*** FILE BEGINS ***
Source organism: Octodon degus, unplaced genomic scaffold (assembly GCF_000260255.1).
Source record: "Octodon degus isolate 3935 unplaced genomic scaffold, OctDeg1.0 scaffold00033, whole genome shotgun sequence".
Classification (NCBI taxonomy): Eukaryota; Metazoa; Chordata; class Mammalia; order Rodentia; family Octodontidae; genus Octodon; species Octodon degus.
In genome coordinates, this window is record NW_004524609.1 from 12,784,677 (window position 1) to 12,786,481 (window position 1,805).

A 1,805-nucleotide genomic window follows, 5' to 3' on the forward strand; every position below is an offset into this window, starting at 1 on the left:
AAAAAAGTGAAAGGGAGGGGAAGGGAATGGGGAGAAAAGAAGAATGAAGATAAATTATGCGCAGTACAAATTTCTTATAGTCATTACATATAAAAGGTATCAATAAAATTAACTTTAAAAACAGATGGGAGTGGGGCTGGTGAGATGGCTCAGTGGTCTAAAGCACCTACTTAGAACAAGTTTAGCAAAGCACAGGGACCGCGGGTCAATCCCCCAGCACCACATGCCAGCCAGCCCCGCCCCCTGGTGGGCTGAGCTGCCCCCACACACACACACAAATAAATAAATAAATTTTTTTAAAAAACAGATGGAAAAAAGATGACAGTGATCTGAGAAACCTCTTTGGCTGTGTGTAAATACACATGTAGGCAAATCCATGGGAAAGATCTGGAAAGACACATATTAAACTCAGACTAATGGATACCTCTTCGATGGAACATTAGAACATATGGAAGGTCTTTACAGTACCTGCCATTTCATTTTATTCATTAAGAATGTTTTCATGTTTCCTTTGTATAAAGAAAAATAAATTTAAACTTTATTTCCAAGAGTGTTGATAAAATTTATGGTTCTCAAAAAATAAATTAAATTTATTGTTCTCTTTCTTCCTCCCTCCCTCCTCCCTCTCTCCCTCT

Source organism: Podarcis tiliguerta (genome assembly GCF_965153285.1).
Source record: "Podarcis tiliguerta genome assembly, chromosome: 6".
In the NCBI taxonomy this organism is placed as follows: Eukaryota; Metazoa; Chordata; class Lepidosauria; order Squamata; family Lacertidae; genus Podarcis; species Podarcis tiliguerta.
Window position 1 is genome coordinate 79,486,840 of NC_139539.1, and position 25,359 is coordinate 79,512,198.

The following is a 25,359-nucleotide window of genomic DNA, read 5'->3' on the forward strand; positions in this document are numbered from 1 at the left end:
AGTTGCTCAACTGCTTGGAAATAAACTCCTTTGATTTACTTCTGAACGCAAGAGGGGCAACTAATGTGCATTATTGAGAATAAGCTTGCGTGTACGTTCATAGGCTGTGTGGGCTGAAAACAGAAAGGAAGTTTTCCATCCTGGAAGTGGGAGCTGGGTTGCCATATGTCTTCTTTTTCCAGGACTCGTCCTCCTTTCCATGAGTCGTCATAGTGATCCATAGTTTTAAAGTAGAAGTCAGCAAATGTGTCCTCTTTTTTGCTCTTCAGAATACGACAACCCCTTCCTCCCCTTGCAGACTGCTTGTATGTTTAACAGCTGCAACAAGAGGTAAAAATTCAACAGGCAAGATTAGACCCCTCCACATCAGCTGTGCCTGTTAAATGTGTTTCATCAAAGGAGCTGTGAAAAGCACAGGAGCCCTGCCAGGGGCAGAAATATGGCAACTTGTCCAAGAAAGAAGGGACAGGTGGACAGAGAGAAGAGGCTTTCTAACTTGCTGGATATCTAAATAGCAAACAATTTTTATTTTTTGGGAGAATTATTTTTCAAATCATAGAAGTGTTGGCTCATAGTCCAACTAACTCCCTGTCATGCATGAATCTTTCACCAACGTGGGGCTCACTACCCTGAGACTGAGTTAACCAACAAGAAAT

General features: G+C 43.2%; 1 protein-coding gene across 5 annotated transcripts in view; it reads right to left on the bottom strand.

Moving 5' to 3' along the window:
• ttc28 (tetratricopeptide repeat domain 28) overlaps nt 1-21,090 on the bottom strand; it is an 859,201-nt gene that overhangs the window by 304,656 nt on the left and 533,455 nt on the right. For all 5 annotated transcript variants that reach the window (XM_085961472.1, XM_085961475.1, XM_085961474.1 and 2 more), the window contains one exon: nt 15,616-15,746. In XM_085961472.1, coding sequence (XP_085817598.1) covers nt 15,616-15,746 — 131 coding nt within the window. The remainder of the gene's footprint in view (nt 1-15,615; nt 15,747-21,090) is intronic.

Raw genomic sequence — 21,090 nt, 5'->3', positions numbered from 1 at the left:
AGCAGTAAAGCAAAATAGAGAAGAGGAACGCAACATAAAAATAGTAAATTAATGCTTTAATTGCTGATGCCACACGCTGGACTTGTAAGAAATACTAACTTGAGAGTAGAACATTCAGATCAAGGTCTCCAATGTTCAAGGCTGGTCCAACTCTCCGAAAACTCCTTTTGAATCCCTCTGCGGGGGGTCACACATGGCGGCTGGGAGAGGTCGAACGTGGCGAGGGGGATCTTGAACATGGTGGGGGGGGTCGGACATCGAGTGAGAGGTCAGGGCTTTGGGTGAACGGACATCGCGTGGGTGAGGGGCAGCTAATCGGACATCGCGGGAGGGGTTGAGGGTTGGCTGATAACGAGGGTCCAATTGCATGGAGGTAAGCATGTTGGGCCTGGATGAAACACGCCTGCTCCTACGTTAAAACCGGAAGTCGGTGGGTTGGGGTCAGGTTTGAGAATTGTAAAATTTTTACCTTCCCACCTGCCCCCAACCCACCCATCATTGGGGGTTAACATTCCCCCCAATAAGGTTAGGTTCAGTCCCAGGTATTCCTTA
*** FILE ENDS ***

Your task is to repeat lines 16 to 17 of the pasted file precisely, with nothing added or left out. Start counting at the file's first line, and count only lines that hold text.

Raw genomic sequence — 21,090 nt, 5'->3', positions numbered from 1 at the left:
AGCAGTAAAGCAAAATAGAGAAGAGGAACGCAACATAAAAATAGTAAATTAATGCTTTAATTGCTGATGCCACACGCTGGACTTGTAAGAAATACTAACTTGAGAGTAGAACATTCAGATCAAGGTCTCCAATGTTCAAGGCTGGTCCAACTCTCCGAAAACTCCTTTTGAATCCCTCTGCGGGGGGTCACACATGGCGGCTGGGAGAGGTCGAACGTGGCGAGGGGGATCTTGAACATGGTGGGGGGGGTCGGACATCGAGTGAGAGGTCAGGGCTTTGGGTGAACGGACATCGCGTGGGTGAGGGGCAGCTAATCGGACATCGCGGGAGGGGTTGAGGGTTGGCTGATAACGAGGGTCCAATTGCATGGAGGTAAGCATGTTGGGCCTGGATGAAACACGCCTGCTCCTACGTTAAAACCGGAAGTCGGTGGGTTGGGGTCAGGTTTGAGAATTGTAAAATTTTTACCTTCCCACCTGCCCCCAACCCACCCATCATTGGGGGTTAACATTCCCCCCAATAAGGTTAGGTTCAGTCCCAGGTATTCCTTA